One of the wonderful things about my work, writing blogs and articles for Narconon is feeling fulfilled by what I do. I was never involved in the drug industry at any time of my life, so I don’t really know what it is like to be an addict. Unless of course you are looking at tobacco, with their 497 additives that Canada Health allows to be but in the cigarettes.(over 4000 when smoked) Quitting the additives was the hardest thing I did in this lifetime. Notice I say additives not tobacco. The tobacco I found was the easiest part of quitting.
I can’t help but wonder how much harder it would be to quit meth, or methadone or heroin. I take my hat off to those who have succeeded at quitting those drugs, or alcohol!
Now the wonderful part of my job is listening to and looking at success stories from those who have quit. They are wonderful. They brighten my day. Sometimes my days get really heavy feeling from the research that I do to write my blogs. Kind of a heavy fog over the eye area. The success stories always without a doubt lift my spirits and brighten my day.
There are truths in the drug rehabilitation area. One of them is that you cannot get someone off the drugs unless they want to get off the drugs. The old saying “You can lead a horse to water, but you cannot make them drink” is very appropriate here. So parents, I know you want to see your child off the drugs, and with your whole heart. You want to see them on the straight and narrow and able to be a productive member of society. Those are your hopes and dreams. Unless your child also sees a reason to get off the drugs, your attempts will be heart breaking. The people who do not succeed do not truthfully want to get off the drugs. They might even quit mid program. Their being at rehab is on someone else’s determination, they are not thinking for themselves. You need to be non-judgemental, talk to the child, and ask them if they are willing to do it. You cannot pack them up and drive them to rehab and drop them off and expect success. That is truth number one. You cannot help someone who doesn’t want the help.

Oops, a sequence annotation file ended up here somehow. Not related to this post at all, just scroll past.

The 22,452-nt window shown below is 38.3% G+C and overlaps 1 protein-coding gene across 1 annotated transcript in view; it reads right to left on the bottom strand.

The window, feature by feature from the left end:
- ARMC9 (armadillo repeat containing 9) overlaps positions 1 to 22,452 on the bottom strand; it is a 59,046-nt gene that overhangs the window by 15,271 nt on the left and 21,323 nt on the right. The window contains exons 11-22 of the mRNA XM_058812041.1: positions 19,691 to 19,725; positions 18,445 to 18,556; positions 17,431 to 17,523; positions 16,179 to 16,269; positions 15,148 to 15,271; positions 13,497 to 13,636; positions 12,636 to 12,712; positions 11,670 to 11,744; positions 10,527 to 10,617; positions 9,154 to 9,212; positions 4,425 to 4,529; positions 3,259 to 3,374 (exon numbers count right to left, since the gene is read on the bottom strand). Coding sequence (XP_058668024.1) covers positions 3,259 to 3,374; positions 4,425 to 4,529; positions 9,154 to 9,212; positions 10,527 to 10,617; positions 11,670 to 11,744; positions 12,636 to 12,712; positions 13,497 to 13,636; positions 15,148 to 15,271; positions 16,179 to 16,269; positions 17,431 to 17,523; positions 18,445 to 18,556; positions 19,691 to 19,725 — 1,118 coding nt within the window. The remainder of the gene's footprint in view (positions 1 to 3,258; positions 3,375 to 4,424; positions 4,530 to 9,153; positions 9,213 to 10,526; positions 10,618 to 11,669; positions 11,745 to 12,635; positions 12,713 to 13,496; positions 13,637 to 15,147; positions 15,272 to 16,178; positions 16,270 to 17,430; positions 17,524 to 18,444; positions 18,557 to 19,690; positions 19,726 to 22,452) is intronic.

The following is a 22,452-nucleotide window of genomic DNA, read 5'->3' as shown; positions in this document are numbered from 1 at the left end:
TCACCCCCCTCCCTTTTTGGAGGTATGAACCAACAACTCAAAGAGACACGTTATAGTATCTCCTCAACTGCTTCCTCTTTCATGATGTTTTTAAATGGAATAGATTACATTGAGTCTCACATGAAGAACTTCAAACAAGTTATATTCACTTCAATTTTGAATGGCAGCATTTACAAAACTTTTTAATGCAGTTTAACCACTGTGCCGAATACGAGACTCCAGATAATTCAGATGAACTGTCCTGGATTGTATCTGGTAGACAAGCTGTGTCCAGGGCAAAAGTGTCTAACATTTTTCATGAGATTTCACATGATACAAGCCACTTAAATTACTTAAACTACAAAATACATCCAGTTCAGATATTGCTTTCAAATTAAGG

Truth number two is honesty. If a person gets help and is rehabilitated and feels that a program saved their life then betrays that group. For what ever reason they convince themselves that it is ok to do, they lose their self respect for themselves afterwards.
That leads us to self respect. Truth three. I once spent considerable time talking to someone at my church. They had just stopped in because the couch looked inviting. Here was this motherly looking person sitting all alone and this person came to spill their guts out about what they were thinking and doing. He asked some pointed questions of me. He wondered if his life was worth taking back from the drugs. He was addicted and had been for a long time. He felt there was no hope of getting off the drugs. He didn’t feel that his life was worth much. He was hopeless. He felt hopeless. He hurt his parents and siblings and they didn’t want anything to do with him. He was alone. He stopped short of telling me how he lost his self respect. Had I known what I do now, and had there been a Narconon handy, I would have been able to help him more. I have often thought of him, and wondered if he is ok.
So there are my thoughts on Drug Rehab. I do what I do because if I get one person who happens into my blogs and decides to get help, then it is a very worthwhile thing to do. Nothing can compare to helping your fellow human beings at time of need.
If you want to know how to talk to your kids about drugs and getting help, Narconon is there to help you out. I hope you will let me know of your successes meanwhile give them a call! 1-877-782-7409